No Border Blues
Johnny Burgin attended The University of Chicago where he soon fell into the Chicago Blues scene. The guitarist’s first professional gig was backing the vocalist Tail Dragger. Burgin toured Japan in 1996 with his Tail Dragger bandmate Ken Kawashima. Burgin states “I realized just how intense and dedicated both the Japanese players and audiences were. I met several remarkable players who I still work with today” “No Border Blues” is “the first-ever American compilation of some of the best Japanese bluesmen and women today”.
All but one song was recorded at Fukuda Studio in Osaka on May 2nd, 2019. Produced by Burgin’s partner, Stephanie Tice, the album opens with “One Day You’re Gonna Get Lucky” written and first recorded by Carey Bell on his 1994 Delmark album “Heartaches and Pain”. The ensemble includes Burgin and Yoshi Mizuno, guitars; Iper Onishi, harmonica and vocal; and the rhythm section of Hironori “Zee” Yanaga, bass; and Takagiman, drums. Mizuno nails that slashing west side guitar sound.
Burgin is the lead guitarist on all tracks but is vocalist on five. Mizuno shares the guitar chores with Burgin again as he sings on Elmore James’ “Sunnyland” first recorded in 1970. Joining them and Takagiman are Lee Kanehira (from The Cash Box Kings), piano; Kaz Nogio, harmonica, and Yoshimi Hirata, bass. Burgin is also vocalist on John Brim’s “Rattlesnake” first recorded in 1969; on “Two Telephones” recorded at Delmark’s Riverside Studio in Chicago with Minoru Maruyama joining on guitar, Onishi, harp, and the rhythm section of Chris Matheos, bass and Stephen Dougherty, drums; and on two of his own songs, my favorite “Old School Player”, and “Sweet Home Osaka” a re-write of the 1937 Robert Johnson classic.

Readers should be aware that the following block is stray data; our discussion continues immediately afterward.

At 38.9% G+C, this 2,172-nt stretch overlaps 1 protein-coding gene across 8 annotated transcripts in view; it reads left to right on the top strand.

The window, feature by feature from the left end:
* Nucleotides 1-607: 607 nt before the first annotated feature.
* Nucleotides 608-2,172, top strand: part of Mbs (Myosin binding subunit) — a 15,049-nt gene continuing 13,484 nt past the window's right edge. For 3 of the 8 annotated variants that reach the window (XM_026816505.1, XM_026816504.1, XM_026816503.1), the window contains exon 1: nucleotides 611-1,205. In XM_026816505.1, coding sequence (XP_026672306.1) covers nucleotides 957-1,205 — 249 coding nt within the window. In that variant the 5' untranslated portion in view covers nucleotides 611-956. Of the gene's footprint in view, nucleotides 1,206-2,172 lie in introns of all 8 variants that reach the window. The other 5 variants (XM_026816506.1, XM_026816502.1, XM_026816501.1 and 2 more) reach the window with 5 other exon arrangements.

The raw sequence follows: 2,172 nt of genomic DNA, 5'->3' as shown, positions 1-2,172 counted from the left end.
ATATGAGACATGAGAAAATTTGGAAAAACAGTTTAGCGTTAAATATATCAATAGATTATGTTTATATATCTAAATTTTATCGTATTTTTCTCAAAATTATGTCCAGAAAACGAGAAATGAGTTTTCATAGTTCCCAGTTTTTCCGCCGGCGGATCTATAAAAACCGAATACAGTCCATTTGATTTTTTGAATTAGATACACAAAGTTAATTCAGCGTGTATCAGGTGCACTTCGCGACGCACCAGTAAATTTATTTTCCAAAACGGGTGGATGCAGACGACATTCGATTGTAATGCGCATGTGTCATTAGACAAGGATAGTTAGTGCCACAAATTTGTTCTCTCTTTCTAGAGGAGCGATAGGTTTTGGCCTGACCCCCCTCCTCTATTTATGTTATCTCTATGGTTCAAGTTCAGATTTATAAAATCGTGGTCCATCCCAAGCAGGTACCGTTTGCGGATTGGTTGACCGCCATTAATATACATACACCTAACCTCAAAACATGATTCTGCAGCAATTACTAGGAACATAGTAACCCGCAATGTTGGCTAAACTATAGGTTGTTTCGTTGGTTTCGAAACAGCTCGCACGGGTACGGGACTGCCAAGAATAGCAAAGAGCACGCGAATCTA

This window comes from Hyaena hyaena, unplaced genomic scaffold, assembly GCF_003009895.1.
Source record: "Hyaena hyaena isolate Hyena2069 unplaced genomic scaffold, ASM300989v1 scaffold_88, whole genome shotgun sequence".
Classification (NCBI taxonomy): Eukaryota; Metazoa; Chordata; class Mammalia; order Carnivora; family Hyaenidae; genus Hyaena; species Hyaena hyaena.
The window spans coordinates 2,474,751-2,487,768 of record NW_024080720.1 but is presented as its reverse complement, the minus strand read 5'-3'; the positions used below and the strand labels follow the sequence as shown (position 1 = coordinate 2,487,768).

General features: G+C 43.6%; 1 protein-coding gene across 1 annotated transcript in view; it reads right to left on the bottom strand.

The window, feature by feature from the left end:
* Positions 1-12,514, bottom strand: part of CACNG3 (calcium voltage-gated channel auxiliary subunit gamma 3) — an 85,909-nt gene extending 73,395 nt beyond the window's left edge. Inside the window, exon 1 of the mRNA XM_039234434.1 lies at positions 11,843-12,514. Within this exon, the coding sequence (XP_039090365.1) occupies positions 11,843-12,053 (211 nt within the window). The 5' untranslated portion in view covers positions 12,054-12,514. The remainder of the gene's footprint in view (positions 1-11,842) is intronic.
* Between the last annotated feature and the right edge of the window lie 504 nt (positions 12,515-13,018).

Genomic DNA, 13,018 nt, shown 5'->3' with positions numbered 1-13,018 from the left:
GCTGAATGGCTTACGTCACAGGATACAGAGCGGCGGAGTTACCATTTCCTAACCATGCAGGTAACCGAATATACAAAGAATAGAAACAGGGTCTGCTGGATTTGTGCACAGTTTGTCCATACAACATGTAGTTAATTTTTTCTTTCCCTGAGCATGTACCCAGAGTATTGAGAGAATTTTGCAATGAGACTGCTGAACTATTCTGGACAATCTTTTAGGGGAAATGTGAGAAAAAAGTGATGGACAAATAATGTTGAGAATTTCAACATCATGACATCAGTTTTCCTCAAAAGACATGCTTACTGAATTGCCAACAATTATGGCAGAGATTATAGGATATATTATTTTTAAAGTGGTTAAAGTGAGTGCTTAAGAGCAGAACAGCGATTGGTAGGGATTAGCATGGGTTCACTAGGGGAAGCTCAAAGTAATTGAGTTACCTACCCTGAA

Kanehira takes the vocal on her original “Pumpkin’s Boogie”, while she and Nogio share the vocal on Tampa Red’s “So Crazy About You”. Nacomi Tanaka sings on another Burgin original “Hurry Up Baby”. Kotez sings and plays harp on Little Walter Jacobs “I Just Keep Loving Her”. The only instrumental is “Samurai Harp Attack” written and played by the three harpists Onishi, Nogio and Kotez.
Burgin concludes “I was struck by the selflessness and discipline that so many Japanese musicians displayed. The artists on “No Border Blues” don’t worry about being nominated for awards, because there aren’t any. They don’t compete for gigs, because practically nobody plays music for a living. I hope their spirit, attitude towards their craft, and soul will refresh, intrigue and impress you as much as it has me over the years, and that the rest of the world will come to know some of the hidden treasures of Japan’s underground blues scene.” That being said, thank you Johnny and Stephanie.